A More Useful Model of Tertiary Education
By Dieter Adam, Chief Executive of the NZMEA
Education is key to ensuring our people will be the best they can be and creating the most productive, capable and innovative economy we can. Human capital is just as important as any other input in a manufacturing business; if not the most important one. However, current research suggests that our return on investment in the tertiary sector is low compared to other OECD countries. Anecdotally, many businesses feel the reality of this when they have trouble filling skilled positions, and at times have to look overseas to find skills that just are not being delivered by the current system.
The Productivity Commission is now looking into this problem and how new models of tertiary education could provide better outcomes. Generally, discussions about tertiary education can be dominated by established views and self-serving PR – it is great to see the Productivity Commission undertake a wide and data-driven examination.
A root cause of the problems in our tertiary sector lies in its overarching focus on quantity over quality, ‘bums on seats’, in large part due to the funding policies that reward maximising the number of students enrolled, independent of what and how these students are doing. There is also a drive towards enrolling international students, which brings income to the institution and export revenue to the country, but can be driven by offering courses that attract large numbers of students and not necessarily what we need to grow our economy.
Forecasts for domestic student numbers show a drop due to demographic factors. It is no coincidence that we currently hear a lot about the financial benefits of a university education, without real consideration for other options that may have better career pathways and opportunities, such as Polytech, trades or apprenticeship education.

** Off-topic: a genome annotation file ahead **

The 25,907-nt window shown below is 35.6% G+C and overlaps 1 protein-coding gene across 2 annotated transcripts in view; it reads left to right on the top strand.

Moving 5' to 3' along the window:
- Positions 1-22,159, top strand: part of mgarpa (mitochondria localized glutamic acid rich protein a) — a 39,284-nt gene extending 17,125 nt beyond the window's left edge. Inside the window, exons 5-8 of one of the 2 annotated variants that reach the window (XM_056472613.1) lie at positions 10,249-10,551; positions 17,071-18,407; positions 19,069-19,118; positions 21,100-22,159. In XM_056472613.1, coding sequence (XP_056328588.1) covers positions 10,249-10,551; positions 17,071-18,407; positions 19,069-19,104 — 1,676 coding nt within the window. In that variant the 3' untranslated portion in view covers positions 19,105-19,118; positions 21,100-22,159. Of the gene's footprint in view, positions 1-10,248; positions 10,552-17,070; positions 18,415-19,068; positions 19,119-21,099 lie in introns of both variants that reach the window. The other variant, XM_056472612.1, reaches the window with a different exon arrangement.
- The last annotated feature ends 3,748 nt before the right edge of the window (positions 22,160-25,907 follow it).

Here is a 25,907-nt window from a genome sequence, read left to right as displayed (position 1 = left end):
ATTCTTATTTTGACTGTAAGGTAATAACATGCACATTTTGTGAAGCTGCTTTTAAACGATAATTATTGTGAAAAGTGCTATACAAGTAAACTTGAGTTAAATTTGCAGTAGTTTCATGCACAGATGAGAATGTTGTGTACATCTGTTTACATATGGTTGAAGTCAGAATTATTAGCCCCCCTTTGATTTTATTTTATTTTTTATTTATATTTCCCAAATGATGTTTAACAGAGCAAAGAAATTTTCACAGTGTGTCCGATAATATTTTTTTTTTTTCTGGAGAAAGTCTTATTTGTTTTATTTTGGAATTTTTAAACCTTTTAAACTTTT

Many people will be better suited to a well-paid and rewarding career in manufacturing, but simply never see it as an option. The NZMEA has a role to play in changing perceptions – countering what appears to be a major PR campaign by the university system that feels it has its back against the wall financially. New Zealand is full of talented people with potential – the challenge is to create an education system that effectively enhances ability and channels skills into areas of need and opportunity.
While the education system plays a huge part in filling skills gaps and continuously lifting the skills levels to keep New Zealand manufacturing globally competitive – the challenge extends to our manufacturers. We can take the initiative to develop skills of our people, through on- and off-the-job education.
Retention of staff is another factor – improving working conditions, providing opportunities for personal growth through training and other factors such as work flexibility, can all help retention, and improve productivity at work. What works will vary depending on business activities, but there are a lot of ideas worth exploring, many of which are already being done by our members.
The NZMEA is working with the Productivity Commission on their research and we have already made an oral submission.
We encourage any interested members to look at the questions asked by the Commission and provide comments back to the NZMEA to be included in our submission. Manufacturing businesses should have their say at this early stage to help ensure the Commission can best understand their skill needs, now, and into the future.
It is widely believed that skills shortages can be addressed by importing people, while training and upskilling our own people takes a long time – if it can be done at all. There is no doubt about the benefits of bringing talented and skilled people into the country, especially in the short term, where business needs are immediate.
We believe, however, that, while this is important, it should be a complement, not a substitute for effectively training and educating our own people. A recent MBIE paper also shows that current high level of immigration is largely driven by foreign students. “A relatively small proportion of migrants enter through policies for which the main objective is to supply skills and labour into the labour market”, the paper says. If the primary purpose of our immigration policy is to alleviate skills shortages in the short term, it’s not achieving it7s goals.